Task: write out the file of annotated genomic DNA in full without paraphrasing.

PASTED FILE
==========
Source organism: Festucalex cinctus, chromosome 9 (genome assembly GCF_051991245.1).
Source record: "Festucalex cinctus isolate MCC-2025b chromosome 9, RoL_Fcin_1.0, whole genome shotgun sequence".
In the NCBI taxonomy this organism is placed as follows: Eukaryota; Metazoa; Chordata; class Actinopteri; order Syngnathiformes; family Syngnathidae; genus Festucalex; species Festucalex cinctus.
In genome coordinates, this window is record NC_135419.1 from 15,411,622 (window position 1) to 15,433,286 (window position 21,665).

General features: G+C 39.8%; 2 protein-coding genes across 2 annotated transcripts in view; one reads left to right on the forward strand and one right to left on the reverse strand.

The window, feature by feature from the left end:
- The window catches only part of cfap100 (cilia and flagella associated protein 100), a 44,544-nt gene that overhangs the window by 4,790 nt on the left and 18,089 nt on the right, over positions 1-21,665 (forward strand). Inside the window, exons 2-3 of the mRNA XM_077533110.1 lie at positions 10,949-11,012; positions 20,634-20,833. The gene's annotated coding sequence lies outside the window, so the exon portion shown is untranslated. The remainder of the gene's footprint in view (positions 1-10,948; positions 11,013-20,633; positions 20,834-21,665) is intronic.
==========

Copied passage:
Source organism: Festucalex cinctus, chromosome 9 (genome assembly GCF_051991245.1).
Source record: "Festucalex cinctus isolate MCC-2025b chromosome 9, RoL_Fcin_1.0, whole genome shotgun sequence".
In the NCBI taxonomy this organism is placed as follows: Eukaryota; Metazoa; Chordata; class Actinopteri; order Syngnathiformes; family Syngnathidae; genus Festucalex; species Festucalex cinctus.
In genome coordinates, this window is record NC_135419.1 from 15,411,622 (window position 1) to 15,433,286 (window position 21,665).

General features: G+C 39.8%; 2 protein-coding genes across 2 annotated transcripts in view; one reads left to right on the forward strand and one right to left on the reverse strand.

The window, feature by feature from the left end:
- The window catches only part of cfap100 (cilia and flagella associated protein 100), a 44,544-nt gene that overhangs the window by 4,790 nt on the left and 18,089 nt on the right, over positions 1-21,665 (forward strand). Inside the window, exons 2-3 of the mRNA XM_077533110.1 lie at positions 10,949-11,012; positions 20,634-20,833. The gene's annotated coding sequence lies outside the window, so the exon portion shown is untranslated. The remainder of the gene's footprint in view (positions 1-10,948; positions 11,013-20,633; positions 20,834-21,665) is intronic.